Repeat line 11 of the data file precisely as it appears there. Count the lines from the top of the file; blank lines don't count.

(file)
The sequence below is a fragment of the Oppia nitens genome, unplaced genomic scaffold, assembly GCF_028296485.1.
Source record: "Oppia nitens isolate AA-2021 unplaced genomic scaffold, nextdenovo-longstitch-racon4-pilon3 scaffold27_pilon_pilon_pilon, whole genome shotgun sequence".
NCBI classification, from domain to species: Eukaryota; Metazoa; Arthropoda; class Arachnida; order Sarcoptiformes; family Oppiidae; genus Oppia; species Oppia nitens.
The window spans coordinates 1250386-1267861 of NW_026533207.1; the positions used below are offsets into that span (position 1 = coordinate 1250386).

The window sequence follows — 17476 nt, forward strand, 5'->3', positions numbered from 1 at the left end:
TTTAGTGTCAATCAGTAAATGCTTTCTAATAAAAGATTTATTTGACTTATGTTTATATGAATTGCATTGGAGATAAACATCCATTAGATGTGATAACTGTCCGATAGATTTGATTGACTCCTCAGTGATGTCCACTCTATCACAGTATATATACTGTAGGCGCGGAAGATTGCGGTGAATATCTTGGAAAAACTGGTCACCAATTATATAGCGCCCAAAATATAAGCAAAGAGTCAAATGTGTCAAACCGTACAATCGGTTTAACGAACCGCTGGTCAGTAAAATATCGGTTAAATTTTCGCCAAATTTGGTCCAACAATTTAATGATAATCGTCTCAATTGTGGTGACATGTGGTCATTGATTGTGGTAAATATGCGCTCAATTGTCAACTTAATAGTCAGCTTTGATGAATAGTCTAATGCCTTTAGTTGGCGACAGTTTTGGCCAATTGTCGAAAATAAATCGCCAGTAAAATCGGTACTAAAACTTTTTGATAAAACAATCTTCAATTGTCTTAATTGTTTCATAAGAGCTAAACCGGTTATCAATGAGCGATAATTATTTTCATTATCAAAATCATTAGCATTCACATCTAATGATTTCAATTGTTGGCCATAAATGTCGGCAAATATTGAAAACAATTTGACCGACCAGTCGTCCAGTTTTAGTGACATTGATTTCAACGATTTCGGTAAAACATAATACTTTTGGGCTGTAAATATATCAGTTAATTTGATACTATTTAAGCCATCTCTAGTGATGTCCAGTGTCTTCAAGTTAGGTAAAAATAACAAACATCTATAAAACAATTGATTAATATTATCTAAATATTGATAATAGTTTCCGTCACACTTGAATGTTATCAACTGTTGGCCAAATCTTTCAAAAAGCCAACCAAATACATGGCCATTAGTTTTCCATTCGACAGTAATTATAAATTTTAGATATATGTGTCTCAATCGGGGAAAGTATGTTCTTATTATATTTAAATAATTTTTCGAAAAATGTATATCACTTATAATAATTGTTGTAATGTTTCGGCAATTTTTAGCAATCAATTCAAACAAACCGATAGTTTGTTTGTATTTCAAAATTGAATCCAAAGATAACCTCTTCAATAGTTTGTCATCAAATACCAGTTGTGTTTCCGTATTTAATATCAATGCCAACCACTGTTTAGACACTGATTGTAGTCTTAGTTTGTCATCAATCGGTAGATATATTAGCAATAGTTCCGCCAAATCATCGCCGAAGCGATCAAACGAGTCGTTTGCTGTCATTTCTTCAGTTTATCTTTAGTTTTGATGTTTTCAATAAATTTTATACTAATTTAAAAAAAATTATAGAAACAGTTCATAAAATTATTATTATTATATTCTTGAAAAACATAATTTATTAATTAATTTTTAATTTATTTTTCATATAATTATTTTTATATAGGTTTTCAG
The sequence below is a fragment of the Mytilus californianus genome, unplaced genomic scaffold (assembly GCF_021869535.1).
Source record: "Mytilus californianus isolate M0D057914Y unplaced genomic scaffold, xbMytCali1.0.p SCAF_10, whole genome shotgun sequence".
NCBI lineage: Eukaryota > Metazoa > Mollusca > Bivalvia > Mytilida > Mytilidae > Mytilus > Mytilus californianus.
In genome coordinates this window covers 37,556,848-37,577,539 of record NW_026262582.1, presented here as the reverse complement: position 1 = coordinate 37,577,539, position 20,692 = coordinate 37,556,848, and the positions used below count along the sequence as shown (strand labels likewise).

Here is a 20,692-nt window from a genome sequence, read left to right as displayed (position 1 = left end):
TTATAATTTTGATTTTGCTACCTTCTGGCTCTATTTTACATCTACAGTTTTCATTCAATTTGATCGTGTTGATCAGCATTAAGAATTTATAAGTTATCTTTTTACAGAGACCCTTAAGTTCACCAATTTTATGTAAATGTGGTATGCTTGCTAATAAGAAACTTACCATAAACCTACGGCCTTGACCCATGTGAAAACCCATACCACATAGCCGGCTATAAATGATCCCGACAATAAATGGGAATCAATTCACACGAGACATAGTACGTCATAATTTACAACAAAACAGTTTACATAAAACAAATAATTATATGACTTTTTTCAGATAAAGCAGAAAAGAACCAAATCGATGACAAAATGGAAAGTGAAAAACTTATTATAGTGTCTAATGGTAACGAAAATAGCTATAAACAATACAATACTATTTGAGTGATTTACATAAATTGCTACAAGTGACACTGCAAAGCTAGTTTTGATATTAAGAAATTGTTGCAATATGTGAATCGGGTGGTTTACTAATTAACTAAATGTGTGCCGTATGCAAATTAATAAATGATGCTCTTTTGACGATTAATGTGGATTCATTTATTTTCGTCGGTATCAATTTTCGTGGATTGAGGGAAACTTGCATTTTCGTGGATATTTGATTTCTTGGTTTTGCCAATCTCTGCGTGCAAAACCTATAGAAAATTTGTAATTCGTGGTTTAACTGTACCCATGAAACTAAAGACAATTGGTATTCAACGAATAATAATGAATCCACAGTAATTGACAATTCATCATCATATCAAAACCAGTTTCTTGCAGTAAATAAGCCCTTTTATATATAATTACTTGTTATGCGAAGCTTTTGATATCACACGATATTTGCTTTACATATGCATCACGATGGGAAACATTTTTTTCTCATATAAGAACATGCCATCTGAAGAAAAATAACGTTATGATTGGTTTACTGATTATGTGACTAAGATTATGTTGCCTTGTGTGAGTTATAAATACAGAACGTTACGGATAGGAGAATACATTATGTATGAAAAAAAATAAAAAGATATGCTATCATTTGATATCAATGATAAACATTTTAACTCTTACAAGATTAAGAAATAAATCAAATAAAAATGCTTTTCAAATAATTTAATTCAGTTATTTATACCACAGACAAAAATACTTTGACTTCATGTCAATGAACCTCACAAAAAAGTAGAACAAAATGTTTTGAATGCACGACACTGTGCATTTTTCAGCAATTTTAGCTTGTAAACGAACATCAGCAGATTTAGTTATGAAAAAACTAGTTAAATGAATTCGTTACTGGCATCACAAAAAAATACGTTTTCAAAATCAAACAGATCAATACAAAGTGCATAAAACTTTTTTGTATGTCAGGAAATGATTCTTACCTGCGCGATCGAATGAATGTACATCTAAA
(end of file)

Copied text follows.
Here is a 20,692-nt window from a genome sequence, read left to right as displayed (position 1 = left end):